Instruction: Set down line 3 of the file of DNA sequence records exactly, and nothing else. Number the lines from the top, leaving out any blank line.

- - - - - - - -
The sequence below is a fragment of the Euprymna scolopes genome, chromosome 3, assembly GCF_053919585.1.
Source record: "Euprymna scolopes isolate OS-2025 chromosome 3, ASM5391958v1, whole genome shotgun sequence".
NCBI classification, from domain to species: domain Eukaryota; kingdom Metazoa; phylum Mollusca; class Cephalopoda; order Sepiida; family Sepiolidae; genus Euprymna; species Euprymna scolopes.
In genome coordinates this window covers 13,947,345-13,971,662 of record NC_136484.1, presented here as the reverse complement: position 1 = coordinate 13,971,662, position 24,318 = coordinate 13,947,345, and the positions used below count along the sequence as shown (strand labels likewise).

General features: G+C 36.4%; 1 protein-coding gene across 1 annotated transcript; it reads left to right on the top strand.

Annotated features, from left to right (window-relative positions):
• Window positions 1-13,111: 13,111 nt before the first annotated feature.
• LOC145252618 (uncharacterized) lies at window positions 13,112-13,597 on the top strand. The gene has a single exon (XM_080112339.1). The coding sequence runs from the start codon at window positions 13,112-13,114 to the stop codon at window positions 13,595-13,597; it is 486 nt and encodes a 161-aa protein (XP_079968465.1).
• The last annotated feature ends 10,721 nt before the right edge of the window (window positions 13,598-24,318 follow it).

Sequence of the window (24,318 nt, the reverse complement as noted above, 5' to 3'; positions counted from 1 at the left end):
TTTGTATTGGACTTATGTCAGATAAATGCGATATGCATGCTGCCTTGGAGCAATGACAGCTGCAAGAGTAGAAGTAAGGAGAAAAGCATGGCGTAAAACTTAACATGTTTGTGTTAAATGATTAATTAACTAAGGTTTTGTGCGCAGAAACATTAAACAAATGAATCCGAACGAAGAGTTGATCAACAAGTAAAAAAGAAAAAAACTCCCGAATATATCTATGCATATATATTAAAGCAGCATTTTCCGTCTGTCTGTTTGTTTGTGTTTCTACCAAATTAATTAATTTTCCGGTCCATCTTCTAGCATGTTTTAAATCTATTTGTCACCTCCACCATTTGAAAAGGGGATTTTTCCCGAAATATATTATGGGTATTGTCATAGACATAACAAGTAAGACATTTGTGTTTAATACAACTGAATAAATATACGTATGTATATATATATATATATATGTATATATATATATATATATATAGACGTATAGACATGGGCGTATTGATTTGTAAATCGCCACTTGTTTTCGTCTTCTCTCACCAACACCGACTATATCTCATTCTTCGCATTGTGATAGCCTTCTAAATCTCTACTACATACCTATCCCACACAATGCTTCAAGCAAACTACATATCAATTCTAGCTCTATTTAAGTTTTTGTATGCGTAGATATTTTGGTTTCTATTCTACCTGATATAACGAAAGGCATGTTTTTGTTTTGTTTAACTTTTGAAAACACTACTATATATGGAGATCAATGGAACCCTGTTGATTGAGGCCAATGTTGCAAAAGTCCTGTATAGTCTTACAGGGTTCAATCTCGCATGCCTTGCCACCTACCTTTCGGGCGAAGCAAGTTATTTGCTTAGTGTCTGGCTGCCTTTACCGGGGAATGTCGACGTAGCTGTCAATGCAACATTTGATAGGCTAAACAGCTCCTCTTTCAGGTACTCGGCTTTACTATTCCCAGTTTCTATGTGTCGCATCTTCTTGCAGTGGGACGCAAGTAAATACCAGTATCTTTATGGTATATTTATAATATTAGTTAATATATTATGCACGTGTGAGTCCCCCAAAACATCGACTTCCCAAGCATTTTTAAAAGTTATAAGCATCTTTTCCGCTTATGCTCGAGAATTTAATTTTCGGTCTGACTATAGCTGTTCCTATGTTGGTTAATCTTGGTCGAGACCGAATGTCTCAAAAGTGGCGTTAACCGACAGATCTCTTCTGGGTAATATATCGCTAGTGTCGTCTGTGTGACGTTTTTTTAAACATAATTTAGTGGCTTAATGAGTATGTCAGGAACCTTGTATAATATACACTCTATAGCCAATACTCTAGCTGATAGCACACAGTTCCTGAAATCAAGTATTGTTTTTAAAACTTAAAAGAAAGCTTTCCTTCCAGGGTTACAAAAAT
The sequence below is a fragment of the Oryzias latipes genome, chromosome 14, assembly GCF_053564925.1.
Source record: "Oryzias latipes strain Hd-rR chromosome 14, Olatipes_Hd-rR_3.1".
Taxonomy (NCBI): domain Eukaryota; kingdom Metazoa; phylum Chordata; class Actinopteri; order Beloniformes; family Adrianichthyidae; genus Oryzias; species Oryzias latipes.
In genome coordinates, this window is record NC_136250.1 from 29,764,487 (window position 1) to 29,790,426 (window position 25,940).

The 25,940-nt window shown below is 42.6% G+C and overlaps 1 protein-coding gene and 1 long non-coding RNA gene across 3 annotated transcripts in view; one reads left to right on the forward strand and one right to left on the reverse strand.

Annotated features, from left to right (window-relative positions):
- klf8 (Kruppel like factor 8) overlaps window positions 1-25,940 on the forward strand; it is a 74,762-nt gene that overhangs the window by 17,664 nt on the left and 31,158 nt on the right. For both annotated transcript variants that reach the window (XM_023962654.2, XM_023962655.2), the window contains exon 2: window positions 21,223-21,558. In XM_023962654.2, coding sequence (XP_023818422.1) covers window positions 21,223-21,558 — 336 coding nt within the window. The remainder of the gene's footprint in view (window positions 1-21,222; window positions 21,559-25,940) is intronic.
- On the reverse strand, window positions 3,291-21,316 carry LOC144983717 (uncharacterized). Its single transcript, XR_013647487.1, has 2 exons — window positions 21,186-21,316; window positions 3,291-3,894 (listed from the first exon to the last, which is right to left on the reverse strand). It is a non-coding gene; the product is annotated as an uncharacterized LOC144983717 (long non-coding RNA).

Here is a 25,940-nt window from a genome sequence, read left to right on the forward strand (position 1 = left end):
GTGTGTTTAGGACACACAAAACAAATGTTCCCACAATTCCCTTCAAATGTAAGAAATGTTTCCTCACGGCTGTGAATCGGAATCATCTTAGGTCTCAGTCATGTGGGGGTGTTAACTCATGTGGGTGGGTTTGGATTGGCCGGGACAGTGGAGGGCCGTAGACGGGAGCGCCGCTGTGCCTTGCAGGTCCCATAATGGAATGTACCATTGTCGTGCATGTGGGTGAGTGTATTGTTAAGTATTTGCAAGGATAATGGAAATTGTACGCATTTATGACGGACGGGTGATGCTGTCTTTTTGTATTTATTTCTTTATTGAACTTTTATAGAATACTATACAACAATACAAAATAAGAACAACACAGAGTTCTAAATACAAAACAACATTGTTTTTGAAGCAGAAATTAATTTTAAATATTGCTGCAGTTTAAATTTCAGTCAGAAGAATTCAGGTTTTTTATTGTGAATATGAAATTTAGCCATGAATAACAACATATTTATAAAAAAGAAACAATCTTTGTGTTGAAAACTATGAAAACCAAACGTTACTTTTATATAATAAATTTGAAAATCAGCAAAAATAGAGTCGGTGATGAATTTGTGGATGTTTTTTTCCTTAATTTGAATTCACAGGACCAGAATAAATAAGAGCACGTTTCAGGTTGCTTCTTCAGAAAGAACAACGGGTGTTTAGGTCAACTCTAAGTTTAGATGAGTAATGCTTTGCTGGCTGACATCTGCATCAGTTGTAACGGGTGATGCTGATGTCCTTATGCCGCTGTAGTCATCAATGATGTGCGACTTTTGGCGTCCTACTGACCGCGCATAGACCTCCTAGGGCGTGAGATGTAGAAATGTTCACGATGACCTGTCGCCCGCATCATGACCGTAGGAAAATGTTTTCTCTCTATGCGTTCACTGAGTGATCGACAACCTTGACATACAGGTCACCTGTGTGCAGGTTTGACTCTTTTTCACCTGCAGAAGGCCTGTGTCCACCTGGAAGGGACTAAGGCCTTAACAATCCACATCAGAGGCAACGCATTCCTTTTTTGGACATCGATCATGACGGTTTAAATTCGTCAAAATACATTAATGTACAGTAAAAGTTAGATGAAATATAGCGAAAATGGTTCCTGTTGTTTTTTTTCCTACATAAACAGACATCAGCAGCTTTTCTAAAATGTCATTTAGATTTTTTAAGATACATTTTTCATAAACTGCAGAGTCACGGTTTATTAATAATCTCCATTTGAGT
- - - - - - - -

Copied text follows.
NCBI classification, from domain to species: domain Eukaryota; kingdom Metazoa; phylum Mollusca; class Cephalopoda; order Sepiida; family Sepiolidae; genus Euprymna; species Euprymna scolopes.